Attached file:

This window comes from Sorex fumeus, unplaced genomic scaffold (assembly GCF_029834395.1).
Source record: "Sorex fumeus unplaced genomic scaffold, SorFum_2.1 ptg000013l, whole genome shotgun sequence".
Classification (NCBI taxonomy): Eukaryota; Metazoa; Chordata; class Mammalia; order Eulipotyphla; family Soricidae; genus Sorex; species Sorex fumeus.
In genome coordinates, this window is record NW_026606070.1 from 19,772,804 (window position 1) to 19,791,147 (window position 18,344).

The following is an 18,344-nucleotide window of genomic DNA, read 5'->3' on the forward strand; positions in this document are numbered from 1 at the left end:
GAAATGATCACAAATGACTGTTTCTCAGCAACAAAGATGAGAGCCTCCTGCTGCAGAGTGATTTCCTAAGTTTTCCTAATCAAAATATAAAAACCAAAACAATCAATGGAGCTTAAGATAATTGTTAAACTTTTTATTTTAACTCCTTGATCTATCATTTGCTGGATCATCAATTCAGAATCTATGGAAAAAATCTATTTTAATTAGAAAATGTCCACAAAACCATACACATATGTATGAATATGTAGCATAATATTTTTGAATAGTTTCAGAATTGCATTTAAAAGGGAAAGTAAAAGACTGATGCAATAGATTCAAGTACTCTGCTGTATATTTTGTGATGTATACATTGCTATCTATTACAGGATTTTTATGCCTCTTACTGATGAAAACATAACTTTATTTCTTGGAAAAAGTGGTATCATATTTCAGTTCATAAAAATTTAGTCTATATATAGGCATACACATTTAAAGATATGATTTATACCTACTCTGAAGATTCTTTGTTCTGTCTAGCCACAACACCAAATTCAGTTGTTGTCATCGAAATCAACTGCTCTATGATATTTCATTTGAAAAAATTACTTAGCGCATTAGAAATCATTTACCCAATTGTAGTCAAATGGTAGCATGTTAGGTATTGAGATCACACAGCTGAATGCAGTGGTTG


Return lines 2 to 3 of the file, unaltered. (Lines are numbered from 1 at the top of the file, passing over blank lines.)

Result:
Source record: "Sorex fumeus unplaced genomic scaffold, SorFum_2.1 ptg000013l, whole genome shotgun sequence".
Classification (NCBI taxonomy): Eukaryota; Metazoa; Chordata; class Mammalia; order Eulipotyphla; family Soricidae; genus Sorex; species Sorex fumeus.